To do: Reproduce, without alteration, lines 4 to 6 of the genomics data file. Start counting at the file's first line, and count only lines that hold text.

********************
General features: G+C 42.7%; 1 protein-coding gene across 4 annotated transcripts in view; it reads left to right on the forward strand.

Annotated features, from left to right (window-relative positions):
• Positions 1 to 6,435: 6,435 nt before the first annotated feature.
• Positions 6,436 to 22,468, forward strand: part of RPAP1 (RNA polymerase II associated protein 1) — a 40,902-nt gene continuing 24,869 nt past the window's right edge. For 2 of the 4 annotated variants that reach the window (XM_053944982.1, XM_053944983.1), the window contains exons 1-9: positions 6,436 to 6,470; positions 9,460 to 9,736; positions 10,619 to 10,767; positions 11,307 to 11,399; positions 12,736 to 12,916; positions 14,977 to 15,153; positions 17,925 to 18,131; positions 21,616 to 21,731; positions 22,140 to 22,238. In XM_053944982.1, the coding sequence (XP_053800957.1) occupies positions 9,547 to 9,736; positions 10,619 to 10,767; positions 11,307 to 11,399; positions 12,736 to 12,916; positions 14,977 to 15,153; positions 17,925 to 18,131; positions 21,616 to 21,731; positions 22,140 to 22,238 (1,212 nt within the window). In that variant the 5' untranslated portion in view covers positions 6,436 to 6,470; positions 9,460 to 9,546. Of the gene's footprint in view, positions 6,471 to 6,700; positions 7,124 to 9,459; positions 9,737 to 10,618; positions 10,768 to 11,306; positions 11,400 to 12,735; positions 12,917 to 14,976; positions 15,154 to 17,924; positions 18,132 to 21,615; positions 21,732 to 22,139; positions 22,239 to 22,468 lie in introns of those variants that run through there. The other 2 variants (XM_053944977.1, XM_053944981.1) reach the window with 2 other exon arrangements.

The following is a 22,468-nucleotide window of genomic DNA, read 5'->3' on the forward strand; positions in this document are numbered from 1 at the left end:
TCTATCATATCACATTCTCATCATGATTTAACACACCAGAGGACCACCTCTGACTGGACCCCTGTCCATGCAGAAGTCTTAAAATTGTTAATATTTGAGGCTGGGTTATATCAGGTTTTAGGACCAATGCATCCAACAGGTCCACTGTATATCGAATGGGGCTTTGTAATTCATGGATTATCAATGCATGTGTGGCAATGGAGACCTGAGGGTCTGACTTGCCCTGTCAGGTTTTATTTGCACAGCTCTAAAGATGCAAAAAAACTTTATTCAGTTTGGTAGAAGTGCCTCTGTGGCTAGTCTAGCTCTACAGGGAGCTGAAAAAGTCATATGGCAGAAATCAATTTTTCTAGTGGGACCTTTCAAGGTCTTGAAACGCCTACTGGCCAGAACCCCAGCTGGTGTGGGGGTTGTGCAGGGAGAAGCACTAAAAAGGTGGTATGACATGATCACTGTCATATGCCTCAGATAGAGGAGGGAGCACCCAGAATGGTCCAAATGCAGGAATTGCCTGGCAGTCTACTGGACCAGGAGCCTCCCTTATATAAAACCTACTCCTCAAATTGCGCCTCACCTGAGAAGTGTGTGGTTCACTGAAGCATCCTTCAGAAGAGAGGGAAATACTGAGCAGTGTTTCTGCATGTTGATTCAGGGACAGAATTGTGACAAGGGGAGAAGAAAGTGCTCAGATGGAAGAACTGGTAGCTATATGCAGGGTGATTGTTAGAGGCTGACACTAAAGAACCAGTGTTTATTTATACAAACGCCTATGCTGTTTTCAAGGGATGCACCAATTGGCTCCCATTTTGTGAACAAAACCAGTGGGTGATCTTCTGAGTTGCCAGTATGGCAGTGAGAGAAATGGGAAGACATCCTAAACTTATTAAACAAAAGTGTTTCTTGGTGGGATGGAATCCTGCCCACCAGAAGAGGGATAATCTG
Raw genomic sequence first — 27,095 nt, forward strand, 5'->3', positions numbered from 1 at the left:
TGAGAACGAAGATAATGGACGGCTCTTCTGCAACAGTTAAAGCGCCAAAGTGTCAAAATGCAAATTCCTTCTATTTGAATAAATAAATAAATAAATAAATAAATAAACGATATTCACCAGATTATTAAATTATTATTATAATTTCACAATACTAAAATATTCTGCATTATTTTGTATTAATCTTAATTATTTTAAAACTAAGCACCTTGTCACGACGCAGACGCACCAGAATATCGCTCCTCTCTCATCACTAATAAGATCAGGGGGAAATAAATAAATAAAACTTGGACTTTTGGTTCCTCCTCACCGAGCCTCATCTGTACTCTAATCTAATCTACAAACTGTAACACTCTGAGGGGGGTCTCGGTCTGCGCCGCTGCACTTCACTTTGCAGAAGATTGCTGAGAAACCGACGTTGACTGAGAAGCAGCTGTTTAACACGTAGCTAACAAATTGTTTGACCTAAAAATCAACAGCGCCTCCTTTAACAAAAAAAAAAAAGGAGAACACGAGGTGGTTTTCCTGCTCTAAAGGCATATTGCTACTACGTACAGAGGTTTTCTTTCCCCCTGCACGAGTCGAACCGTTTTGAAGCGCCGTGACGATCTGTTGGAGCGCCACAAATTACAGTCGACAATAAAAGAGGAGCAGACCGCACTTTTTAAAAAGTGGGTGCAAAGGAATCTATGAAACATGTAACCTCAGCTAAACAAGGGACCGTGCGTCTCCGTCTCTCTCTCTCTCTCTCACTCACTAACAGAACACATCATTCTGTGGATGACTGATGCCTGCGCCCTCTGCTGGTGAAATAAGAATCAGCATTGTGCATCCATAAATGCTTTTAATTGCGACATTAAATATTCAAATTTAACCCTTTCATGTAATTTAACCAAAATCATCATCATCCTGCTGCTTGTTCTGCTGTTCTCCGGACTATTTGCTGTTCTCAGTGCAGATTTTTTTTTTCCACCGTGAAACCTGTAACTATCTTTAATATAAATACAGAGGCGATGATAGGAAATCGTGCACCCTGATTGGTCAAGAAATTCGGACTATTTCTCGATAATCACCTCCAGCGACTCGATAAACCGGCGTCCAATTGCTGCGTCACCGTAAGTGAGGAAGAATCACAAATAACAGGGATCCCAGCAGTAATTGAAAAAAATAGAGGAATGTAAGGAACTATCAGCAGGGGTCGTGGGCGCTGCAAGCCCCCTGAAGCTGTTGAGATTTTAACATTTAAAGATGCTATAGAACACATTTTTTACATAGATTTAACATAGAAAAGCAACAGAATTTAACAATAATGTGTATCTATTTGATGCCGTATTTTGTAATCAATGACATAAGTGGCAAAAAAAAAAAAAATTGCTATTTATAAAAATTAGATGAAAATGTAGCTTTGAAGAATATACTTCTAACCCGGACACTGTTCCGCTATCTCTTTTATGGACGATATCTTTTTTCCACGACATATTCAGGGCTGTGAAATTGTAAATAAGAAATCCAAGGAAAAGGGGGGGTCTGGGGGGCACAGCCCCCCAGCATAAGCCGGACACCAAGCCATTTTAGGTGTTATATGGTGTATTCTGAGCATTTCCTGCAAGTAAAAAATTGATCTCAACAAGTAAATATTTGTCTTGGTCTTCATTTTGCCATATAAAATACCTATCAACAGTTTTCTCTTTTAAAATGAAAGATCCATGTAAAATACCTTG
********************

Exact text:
• Positions 6,436 to 22,468, forward strand: part of RPAP1 (RNA polymerase II associated protein 1) — a 40,902-nt gene continuing 24,869 nt past the window's right edge. For 2 of the 4 annotated variants that reach the window (XM_053944982.1, XM_053944983.1), the window contains exons 1-9: positions 6,436 to 6,470; positions 9,460 to 9,736; positions 10,619 to 10,767; positions 11,307 to 11,399; positions 12,736 to 12,916; positions 14,977 to 15,153; positions 17,925 to 18,131; positions 21,616 to 21,731; positions 22,140 to 22,238. In XM_053944982.1, the coding sequence (XP_053800957.1) occupies positions 9,547 to 9,736; positions 10,619 to 10,767; positions 11,307 to 11,399; positions 12,736 to 12,916; positions 14,977 to 15,153; positions 17,925 to 18,131; positions 21,616 to 21,731; positions 22,140 to 22,238 (1,212 nt within the window). In that variant the 5' untranslated portion in view covers positions 6,436 to 6,470; positions 9,460 to 9,546. Of the gene's footprint in view, positions 6,471 to 6,700; positions 7,124 to 9,459; positions 9,737 to 10,618; positions 10,768 to 11,306; positions 11,400 to 12,735; positions 12,917 to 14,976; positions 15,154 to 17,924; positions 18,132 to 21,615; positions 21,732 to 22,139; positions 22,239 to 22,468 lie in introns of those variants that run through there. The other 2 variants (XM_053944977.1, XM_053944981.1) reach the window with 2 other exon arrangements.

The following is a 22,468-nucleotide window of genomic DNA, read 5'->3' on the forward strand; positions in this document are numbered from 1 at the left end:
TCTATCATATCACATTCTCATCATGATTTAACACACCAGAGGACCACCTCTGACTGGACCCCTGTCCATGCAGAAGTCTTAAAATTGTTAATATTTGAGGCTGGGTTATATCAGGTTTTAGGACCAATGCATCCAACAGGTCCACTGTATATCGAATGGGGCTTTGTAATTCATGGATTATCAATGCATGTGTGGCAATGGAGACCTGAGGGTCTGACTTGCCCTGTCAGGTTTTATTTGCACAGCTCTAAAGATGCAAAAAAACTTTATTCAGTTTGGTAGAAGTGCCTCTGTGGCTAGTCTAGCTCTACAGGGAGCTGAAAAAGTCATATGGCAGAAATCAATTTTTCTAGTGGGACCTTTCAAGGTCTTGAAACGCCTACTGGCCAGAACCCCAGCTGGTGTGGGGGTTGTGCAGGGAGAAGCACTAAAAAGGTGGTATGACATGATCACTGTCATATGCCTCAGATAGAGGAGGGAGCACCCAGAATGGTCCAAATGCAGGAATTGCCTGGCAGTCTACTGGACCAGGAGCCTCCCTTATATAAAACCTACTCCTCAAATTGCGCCTCACCTGAGAAGTGTGTGGTTCACTGAAGCATCCTTCAGAAGAGAGGGAAATACTGAGCAGTGTTTCTGCATGTTGATTCAGGGACAGAATTGTGACAAGGGGAGAAGAAAGTGCTCAGATGGAAGAACTGGTAGCTATATGCAGGGTGATTGTTAGAGGCTGACACTAAAGAACCAGTGTTTATTTATACAAACGCCTATGCTGTTTTCAAGGGATGCACCAATTGGCTCCCATTTTGTGAACAAAACCAGTGGGTGATCTTCTGAGTTGCCAGTATGGCAGTGAGAGAAATGGGAAGACATCCTAAACTTATTAAACAAAAGTGTTTCTTGGTGGGATGGAATCCTGCCCACCAGAAGAGGGATAATCTG